By: Tierney Angus
Feb. 17, 2017
The City of Toronto and a dedicated group of volunteers are working together to restore High Park’s rare black oak savannah habitat.
Stately trees, some over two centuries old, dot a rolling, grassy landscape. Native grasses and rare wildflowers bloom, visited by migratory birds. The woodland is a glimpse into what southern Ontario looked like before cities, towns, and subdivisions cut the land into tidy little parcels. It seems an ancient, primeval world, until the next group of tourists steps off the bus and the spell is broken.
A history of fire suppression, invasive plant species and human traffic all threaten this rare environment, but controlled burns and the reintroduction of native plants are helping to restore the savannah to its natural state.
Jennifer Gibbs, Toronto’s urban forestry manager, has seen a marked improvement in the health of the savannah thanks to controlled burns. “Many of the fire-dependant species have increased their population levels,” Gibbs wrote. “The blue lupine is one example. Oak trees were in decline and now regeneration levels have increased.”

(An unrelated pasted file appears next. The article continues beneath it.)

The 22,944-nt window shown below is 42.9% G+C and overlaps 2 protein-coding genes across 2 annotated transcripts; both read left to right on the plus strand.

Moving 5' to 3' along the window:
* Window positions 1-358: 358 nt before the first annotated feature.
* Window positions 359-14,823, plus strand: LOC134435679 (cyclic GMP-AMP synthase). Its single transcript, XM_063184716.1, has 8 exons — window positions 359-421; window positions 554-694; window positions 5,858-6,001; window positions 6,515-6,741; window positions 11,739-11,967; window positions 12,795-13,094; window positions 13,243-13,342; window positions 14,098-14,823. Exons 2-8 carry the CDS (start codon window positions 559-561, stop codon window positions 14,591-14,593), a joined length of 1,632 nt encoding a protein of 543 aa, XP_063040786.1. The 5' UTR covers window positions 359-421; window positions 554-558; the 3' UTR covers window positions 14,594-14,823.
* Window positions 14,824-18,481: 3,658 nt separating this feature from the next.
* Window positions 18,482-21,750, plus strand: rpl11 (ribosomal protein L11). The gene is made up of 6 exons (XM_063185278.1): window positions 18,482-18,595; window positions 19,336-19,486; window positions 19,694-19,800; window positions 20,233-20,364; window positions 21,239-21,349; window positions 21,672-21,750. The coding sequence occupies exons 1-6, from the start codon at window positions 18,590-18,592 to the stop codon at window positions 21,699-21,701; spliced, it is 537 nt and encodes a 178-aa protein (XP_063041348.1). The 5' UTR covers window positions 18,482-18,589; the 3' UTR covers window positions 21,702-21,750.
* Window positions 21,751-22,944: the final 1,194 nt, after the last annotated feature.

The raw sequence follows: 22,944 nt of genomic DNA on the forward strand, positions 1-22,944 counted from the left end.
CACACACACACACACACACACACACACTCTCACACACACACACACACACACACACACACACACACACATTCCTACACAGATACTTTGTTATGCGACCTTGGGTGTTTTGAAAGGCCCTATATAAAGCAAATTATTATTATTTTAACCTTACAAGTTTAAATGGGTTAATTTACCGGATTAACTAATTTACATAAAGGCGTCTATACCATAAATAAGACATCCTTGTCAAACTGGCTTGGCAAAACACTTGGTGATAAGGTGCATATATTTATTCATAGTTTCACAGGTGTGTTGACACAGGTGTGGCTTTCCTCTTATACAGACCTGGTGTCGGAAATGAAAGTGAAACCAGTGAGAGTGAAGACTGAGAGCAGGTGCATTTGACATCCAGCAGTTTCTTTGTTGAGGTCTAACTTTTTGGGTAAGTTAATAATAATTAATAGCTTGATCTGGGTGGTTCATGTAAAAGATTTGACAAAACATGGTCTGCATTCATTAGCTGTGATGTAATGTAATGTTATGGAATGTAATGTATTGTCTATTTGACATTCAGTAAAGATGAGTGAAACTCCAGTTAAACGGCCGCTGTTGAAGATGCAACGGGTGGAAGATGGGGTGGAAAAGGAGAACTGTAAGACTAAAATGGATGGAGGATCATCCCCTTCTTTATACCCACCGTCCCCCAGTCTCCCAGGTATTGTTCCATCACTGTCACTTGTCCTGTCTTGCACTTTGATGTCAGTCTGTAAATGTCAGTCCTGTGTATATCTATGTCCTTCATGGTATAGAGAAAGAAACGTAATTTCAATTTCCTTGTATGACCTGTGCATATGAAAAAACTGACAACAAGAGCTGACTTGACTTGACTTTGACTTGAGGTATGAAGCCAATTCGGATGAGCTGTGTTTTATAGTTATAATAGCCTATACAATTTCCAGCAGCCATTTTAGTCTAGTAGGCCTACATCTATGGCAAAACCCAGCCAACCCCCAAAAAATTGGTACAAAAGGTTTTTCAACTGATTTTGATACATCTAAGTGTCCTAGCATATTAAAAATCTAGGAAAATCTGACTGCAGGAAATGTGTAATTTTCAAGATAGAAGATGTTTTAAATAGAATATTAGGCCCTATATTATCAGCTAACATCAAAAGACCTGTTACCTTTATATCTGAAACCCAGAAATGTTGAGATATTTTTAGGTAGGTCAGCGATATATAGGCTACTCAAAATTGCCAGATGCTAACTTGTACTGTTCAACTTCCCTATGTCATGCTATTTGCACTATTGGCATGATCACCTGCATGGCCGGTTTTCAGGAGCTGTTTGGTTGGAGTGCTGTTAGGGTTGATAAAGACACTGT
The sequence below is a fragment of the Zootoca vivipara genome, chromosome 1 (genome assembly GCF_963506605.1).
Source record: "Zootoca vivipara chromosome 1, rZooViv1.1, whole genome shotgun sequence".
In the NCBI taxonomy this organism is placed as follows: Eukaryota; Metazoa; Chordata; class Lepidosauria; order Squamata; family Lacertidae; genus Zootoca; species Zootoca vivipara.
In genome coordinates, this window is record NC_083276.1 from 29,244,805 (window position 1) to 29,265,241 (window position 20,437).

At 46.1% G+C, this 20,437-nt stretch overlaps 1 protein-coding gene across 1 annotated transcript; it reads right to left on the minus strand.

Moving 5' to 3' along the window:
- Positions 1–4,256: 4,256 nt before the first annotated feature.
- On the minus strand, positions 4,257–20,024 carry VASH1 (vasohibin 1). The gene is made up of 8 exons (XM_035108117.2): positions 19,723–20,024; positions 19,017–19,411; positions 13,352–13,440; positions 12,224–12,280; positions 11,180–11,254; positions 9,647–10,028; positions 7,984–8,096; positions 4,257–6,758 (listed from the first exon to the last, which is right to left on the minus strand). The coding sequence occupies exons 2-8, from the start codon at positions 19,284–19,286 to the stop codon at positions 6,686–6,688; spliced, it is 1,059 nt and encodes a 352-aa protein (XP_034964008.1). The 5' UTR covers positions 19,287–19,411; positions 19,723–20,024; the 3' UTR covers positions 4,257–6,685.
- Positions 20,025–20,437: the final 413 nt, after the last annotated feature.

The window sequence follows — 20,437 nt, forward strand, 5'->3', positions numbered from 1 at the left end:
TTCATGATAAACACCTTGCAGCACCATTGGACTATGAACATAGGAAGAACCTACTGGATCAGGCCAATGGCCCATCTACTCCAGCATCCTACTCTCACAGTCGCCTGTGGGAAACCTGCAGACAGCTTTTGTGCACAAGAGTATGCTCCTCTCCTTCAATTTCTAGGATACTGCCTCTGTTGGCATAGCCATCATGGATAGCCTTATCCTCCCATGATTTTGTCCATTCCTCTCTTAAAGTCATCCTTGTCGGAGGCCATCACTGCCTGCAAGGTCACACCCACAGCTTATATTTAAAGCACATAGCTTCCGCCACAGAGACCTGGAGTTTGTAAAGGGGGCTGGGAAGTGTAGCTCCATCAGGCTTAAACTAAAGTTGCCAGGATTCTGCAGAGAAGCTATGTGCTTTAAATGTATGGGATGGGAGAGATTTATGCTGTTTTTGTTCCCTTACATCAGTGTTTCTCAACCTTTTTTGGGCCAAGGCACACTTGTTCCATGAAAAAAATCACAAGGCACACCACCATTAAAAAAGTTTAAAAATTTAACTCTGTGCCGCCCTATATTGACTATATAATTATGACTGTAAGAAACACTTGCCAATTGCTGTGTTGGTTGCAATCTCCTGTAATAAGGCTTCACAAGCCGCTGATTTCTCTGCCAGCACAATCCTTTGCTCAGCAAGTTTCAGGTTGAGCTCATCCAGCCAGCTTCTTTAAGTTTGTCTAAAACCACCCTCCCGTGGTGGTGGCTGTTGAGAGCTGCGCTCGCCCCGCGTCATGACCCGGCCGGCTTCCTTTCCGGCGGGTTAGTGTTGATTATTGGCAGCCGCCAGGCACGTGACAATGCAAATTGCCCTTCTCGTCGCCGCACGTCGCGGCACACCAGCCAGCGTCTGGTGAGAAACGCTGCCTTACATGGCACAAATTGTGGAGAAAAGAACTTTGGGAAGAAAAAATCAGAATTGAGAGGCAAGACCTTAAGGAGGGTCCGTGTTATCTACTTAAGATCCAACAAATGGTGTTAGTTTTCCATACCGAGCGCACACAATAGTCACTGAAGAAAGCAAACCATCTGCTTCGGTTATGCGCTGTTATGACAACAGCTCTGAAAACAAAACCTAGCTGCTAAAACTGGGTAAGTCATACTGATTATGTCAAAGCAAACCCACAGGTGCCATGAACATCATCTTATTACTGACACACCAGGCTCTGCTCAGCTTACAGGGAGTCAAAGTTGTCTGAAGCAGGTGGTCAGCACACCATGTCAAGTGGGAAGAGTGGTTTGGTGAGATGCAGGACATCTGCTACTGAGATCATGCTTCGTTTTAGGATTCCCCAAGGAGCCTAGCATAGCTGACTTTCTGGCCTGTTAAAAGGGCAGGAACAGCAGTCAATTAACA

The flash and burn method works to destroy some non-native species and helps return nutrients to the soil, but it has its limitations. “Unfortunately, we also learned that certain invasive species were encouraged by fire,” wrote Gibbs. “[We] have had to adapt our management to control these species prior to a burn.”
Volunteers also help to tackle these invasive plants. The High Park Stewards’ Elite Invasive Squad members get their hands dirty fighting foreign flora: Weeding, planting, buckthorn-busting, and seed gathering workshops take place year-round. The Stewards hosted an indoor seed-cleaning workshop on Feb. 12, attended by about 40 volunteers, officials say.
Michael Pastor and Brad Taub, arborists, jumped at the chance to spend a snowy Sunday in the greenhouse plucking seeds from dried flowerheads. “Once it gets a little bit warmer we’re going to be going out, planting them, basically just trying to keep the native species here in High Park,” said Pastor. Both volunteers value green spaces in an urban environment, and say more needs to be done to raise awareness of the endangered black oak savannah. “I didn’t know about it until I joined this group,” said Taub. “It’s a particular problem in High Park because of the way it developed. I think cities in general should be planting more trees, and looking after the trees that they do plant.”
The High Park Stewards meet on the second and fourth Sunday of every month, rain, shine, or snow.